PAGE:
THE travel literature on Israel, old and new, is abundant and often of high quality; I made frequent use of the text-heavy Fodor's guidebook, of the elegantly illustrated Insight Guide: Israel, and of Sarah Kaminker's oft-reprinted Footloose in Jerusalem, which plots a series of walking tours. Also, specific queries about many Israel-related subjects can be answered by the Israel Government Tourist Information Center (800-596-1199). To the information provided by these sources I would add a few observations.
There is the matter of security. It is impossible not to be aware of what Israelis I have spoken with refer to as "the situation." At the airport, at the gates to the Old City and the entrances to the Temple Mount, at highway checkpoints--here and elsewhere you will encounter obvious defensive measures. The sight of uniformed (and sometimes civilian) Israelis strolling about with machine guns is common; my son, who kept a count of such people, recorded a one-day high of ninety-seven. What came as a surprise, though, was that despite all this, the predominant sensation in the areas I visited is of lives being led more or less peacefully. (Granted, I had no intention of going to known trouble spots.) Even an unruly demonstration that I chanced upon while on my way to meet someone at a restaurant failed to disturb the underlying atmosphere on my visit. The demonstration--by Israeli rightists protesting the implementation of the peace accords --was a significant one, and was met with armored cars and water cannons; it was the lead story in the Jerusalem Post the next day. But no more than a block away from the demonstration city life went on as normal.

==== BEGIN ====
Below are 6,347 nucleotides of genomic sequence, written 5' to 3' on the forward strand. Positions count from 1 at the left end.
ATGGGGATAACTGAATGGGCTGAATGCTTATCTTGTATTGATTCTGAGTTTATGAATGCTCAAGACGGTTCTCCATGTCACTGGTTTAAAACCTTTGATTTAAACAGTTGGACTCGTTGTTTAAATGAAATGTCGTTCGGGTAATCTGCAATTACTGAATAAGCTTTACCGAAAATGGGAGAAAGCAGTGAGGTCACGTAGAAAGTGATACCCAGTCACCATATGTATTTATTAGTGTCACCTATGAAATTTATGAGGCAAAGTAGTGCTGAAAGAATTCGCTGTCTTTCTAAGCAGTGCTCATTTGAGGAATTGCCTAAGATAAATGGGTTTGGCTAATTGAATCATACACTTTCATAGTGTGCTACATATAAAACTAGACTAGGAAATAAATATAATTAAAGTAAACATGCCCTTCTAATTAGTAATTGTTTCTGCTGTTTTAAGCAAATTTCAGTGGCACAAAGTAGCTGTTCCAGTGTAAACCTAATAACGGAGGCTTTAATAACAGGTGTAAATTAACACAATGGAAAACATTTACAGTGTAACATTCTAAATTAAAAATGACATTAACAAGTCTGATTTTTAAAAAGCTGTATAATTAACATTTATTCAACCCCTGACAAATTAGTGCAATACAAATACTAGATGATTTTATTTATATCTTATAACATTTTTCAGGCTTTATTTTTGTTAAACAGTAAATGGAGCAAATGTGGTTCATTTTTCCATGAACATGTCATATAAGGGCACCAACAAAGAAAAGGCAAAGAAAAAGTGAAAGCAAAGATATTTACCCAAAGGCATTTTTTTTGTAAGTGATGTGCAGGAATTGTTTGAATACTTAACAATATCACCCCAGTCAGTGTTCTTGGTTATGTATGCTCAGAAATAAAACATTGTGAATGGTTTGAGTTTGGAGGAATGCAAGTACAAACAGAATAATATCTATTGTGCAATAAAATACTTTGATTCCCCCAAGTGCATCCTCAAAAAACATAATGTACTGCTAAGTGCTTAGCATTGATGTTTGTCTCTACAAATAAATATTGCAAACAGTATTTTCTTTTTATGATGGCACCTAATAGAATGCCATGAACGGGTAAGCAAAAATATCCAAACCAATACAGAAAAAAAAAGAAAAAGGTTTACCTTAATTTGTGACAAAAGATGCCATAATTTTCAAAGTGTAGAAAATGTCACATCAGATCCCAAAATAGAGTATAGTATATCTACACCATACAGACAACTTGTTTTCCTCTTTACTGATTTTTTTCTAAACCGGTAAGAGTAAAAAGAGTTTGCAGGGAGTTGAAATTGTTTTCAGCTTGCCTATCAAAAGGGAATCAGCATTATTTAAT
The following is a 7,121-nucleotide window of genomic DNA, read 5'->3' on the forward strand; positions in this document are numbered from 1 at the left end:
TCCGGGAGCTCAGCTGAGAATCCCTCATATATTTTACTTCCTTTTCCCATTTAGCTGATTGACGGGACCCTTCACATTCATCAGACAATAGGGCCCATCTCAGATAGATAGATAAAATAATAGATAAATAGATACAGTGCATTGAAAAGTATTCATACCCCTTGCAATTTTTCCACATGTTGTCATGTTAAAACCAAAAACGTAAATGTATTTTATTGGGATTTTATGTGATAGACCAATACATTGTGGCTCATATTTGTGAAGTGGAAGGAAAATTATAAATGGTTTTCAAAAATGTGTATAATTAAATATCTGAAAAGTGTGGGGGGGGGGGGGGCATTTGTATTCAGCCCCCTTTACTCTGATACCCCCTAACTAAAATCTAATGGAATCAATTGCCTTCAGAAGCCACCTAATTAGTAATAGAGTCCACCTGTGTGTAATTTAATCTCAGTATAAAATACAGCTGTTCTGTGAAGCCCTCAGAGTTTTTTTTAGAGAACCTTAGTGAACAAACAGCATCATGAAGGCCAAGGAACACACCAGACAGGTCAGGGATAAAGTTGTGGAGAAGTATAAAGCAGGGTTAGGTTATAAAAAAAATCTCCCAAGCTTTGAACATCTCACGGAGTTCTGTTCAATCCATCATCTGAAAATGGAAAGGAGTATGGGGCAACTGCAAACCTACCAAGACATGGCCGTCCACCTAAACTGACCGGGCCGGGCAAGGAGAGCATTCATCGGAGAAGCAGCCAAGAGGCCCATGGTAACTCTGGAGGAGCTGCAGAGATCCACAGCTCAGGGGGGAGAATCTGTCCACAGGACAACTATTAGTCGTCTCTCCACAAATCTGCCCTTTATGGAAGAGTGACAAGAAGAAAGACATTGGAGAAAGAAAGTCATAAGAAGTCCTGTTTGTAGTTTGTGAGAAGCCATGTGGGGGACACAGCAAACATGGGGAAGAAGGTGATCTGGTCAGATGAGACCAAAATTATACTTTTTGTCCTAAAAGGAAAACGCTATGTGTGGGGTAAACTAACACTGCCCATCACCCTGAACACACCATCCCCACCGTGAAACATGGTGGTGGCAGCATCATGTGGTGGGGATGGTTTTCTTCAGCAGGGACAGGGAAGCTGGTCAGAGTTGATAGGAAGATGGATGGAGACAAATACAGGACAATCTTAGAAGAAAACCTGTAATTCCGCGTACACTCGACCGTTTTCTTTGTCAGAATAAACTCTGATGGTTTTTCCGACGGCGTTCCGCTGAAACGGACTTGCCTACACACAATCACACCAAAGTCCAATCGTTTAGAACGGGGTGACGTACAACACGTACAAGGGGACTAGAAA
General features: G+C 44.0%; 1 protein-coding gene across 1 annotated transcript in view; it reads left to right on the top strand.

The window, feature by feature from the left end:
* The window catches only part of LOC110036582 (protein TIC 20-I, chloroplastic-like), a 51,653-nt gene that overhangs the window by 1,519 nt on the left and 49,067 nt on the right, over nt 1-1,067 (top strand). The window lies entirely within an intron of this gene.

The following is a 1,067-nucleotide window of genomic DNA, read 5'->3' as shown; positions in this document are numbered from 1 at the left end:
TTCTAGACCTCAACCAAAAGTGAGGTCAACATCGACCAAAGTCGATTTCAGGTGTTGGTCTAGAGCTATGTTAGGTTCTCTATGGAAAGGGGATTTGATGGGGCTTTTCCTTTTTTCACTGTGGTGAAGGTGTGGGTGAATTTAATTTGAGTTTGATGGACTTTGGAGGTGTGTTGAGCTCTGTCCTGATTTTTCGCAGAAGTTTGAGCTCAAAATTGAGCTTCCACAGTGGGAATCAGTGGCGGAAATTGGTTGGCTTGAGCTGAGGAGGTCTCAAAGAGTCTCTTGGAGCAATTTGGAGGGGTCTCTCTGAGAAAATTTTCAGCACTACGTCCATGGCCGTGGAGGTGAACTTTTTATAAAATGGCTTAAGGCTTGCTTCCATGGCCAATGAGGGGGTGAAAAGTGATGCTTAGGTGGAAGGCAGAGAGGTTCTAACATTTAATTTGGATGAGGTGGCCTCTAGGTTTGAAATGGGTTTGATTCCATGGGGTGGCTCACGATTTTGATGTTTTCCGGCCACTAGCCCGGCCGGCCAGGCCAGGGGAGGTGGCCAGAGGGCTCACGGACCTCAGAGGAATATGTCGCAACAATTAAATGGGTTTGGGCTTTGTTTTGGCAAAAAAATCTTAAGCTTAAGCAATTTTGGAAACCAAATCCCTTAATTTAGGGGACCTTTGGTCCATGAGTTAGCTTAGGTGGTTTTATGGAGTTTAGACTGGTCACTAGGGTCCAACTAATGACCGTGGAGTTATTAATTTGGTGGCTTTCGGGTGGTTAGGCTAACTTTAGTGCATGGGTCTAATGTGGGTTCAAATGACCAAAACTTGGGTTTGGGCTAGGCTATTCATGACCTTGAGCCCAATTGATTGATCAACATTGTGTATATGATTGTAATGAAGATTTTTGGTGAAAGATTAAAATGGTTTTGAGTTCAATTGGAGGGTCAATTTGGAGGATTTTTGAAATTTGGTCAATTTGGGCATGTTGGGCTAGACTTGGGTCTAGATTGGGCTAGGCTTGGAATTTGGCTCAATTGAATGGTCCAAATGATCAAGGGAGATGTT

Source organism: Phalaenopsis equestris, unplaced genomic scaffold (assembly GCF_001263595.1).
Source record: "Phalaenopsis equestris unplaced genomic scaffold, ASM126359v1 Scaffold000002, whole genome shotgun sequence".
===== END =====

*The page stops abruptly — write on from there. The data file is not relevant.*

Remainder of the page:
Don't be shy about seeking professional help. If on a first trip to Israel you are not traveling with an organized group, then make arrangements to hire a guide for all or part of your visit (the cost of a guide with a car runs to about $300 a day for up to seven people), or to take guided day trips. Ireland, England, Italy, Canada--these are countries you can simply drop into. In Israel, with its complex political and religious terrain, it is an advantage to have someone who can provide continual orientation, at least at the outset. I'll probably conduct my next trip to Israel on my own, but on this first trip Mike Rogoff saved us enormous amounts of time and helped us bypass likely occasions of confusion. Israel is careful when it comes to guides. They have to be licensed by the government, and to obtain their licenses must have undergone a two-year training program.